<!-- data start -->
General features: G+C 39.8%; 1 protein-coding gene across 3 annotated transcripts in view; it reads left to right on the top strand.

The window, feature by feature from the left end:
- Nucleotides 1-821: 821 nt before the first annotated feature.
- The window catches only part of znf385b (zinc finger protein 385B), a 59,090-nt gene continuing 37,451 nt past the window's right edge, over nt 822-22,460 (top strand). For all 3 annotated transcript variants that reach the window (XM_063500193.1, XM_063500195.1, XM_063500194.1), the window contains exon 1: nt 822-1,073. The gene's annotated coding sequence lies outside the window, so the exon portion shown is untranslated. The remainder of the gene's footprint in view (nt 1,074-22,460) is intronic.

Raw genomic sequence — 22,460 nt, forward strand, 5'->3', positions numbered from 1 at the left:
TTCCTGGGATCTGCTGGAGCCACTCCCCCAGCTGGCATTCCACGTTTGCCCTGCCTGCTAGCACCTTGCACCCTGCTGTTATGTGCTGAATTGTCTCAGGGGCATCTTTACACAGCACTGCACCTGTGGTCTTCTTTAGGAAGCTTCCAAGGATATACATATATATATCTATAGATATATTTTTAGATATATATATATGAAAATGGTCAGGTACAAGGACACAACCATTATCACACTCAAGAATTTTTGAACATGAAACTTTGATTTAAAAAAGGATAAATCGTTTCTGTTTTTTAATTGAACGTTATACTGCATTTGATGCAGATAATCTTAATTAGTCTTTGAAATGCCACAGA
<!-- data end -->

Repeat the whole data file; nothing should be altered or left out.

General features: G+C 39.8%; 1 protein-coding gene across 3 annotated transcripts in view; it reads left to right on the top strand.

The window, feature by feature from the left end:
- Nucleotides 1-821: 821 nt before the first annotated feature.
- The window catches only part of znf385b (zinc finger protein 385B), a 59,090-nt gene continuing 37,451 nt past the window's right edge, over nt 822-22,460 (top strand). For all 3 annotated transcript variants that reach the window (XM_063500193.1, XM_063500195.1, XM_063500194.1), the window contains exon 1: nt 822-1,073. The gene's annotated coding sequence lies outside the window, so the exon portion shown is untranslated. The remainder of the gene's footprint in view (nt 1,074-22,460) is intronic.

Raw genomic sequence — 22,460 nt, forward strand, 5'->3', positions numbered from 1 at the left:
TTCCTGGGATCTGCTGGAGCCACTCCCCCAGCTGGCATTCCACGTTTGCCCTGCCTGCTAGCACCTTGCACCCTGCTGTTATGTGCTGAATTGTCTCAGGGGCATCTTTACACAGCACTGCACCTGTGGTCTTCTTTAGGAAGCTTCCAAGGATATACATATATATATCTATAGATATATTTTTAGATATATATATATGAAAATGGTCAGGTACAAGGACACAACCATTATCACACTCAAGAATTTTTGAACATGAAACTTTGATTTAAAAAAGGATAAATCGTTTCTGTTTTTTAATTGAACGTTATACTGCATTTGATGCAGATAATCTTAATTAGTCTTTGAAATGCCACAGA